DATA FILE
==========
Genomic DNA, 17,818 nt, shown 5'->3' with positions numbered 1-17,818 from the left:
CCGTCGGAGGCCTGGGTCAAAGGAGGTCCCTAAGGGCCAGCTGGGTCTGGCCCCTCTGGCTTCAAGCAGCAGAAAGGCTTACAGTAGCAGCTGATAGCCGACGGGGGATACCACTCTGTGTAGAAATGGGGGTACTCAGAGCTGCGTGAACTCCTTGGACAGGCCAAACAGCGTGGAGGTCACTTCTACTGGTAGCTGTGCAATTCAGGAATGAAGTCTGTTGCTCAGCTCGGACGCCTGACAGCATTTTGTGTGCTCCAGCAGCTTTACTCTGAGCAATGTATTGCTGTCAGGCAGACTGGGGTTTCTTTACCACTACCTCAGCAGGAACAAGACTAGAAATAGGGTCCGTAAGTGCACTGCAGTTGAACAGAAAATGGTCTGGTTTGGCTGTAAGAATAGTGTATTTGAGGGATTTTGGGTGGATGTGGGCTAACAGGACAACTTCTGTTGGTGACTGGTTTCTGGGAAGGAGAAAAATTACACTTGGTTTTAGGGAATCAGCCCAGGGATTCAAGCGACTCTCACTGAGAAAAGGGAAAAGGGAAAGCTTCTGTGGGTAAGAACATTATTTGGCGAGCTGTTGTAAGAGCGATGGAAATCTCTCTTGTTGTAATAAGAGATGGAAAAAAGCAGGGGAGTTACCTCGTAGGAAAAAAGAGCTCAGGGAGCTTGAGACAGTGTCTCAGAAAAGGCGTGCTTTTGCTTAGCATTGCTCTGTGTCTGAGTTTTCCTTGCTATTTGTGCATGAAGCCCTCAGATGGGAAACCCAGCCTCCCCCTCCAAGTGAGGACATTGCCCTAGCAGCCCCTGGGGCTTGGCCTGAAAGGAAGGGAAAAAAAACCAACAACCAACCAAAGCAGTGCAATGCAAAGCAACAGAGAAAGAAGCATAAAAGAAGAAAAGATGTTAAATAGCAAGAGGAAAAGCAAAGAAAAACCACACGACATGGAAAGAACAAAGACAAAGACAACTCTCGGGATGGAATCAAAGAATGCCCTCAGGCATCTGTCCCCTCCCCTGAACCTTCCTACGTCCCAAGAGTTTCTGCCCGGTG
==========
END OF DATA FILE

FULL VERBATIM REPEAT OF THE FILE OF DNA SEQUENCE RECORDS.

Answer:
Genomic DNA, 17,818 nt, shown 5'->3' with positions numbered 1-17,818 from the left:
CCGTCGGAGGCCTGGGTCAAAGGAGGTCCCTAAGGGCCAGCTGGGTCTGGCCCCTCTGGCTTCAAGCAGCAGAAAGGCTTACAGTAGCAGCTGATAGCCGACGGGGGATACCACTCTGTGTAGAAATGGGGGTACTCAGAGCTGCGTGAACTCCTTGGACAGGCCAAACAGCGTGGAGGTCACTTCTACTGGTAGCTGTGCAATTCAGGAATGAAGTCTGTTGCTCAGCTCGGACGCCTGACAGCATTTTGTGTGCTCCAGCAGCTTTACTCTGAGCAATGTATTGCTGTCAGGCAGACTGGGGTTTCTTTACCACTACCTCAGCAGGAACAAGACTAGAAATAGGGTCCGTAAGTGCACTGCAGTTGAACAGAAAATGGTCTGGTTTGGCTGTAAGAATAGTGTATTTGAGGGATTTTGGGTGGATGTGGGCTAACAGGACAACTTCTGTTGGTGACTGGTTTCTGGGAAGGAGAAAAATTACACTTGGTTTTAGGGAATCAGCCCAGGGATTCAAGCGACTCTCACTGAGAAAAGGGAAAAGGGAAAGCTTCTGTGGGTAAGAACATTATTTGGCGAGCTGTTGTAAGAGCGATGGAAATCTCTCTTGTTGTAATAAGAGATGGAAAAAAGCAGGGGAGTTACCTCGTAGGAAAAAAGAGCTCAGGGAGCTTGAGACAGTGTCTCAGAAAAGGCGTGCTTTTGCTTAGCATTGCTCTGTGTCTGAGTTTTCCTTGCTATTTGTGCATGAAGCCCTCAGATGGGAAACCCAGCCTCCCCCTCCAAGTGAGGACATTGCCCTAGCAGCCCCTGGGGCTTGGCCTGAAAGGAAGGGAAAAAAAACCAACAACCAACCAAAGCAGTGCAATGCAAAGCAACAGAGAAAGAAGCATAAAAGAAGAAAAGATGTTAAATAGCAAGAGGAAAAGCAAAGAAAAACCACACGACATGGAAAGAACAAAGACAAAGACAACTCTCGGGATGGAATCAAAGAATGCCCTCAGGCATCTGTCCCCTCCCCTGAACCTTCCTACGTCCCAAGAGTTTCTGCCCGGTG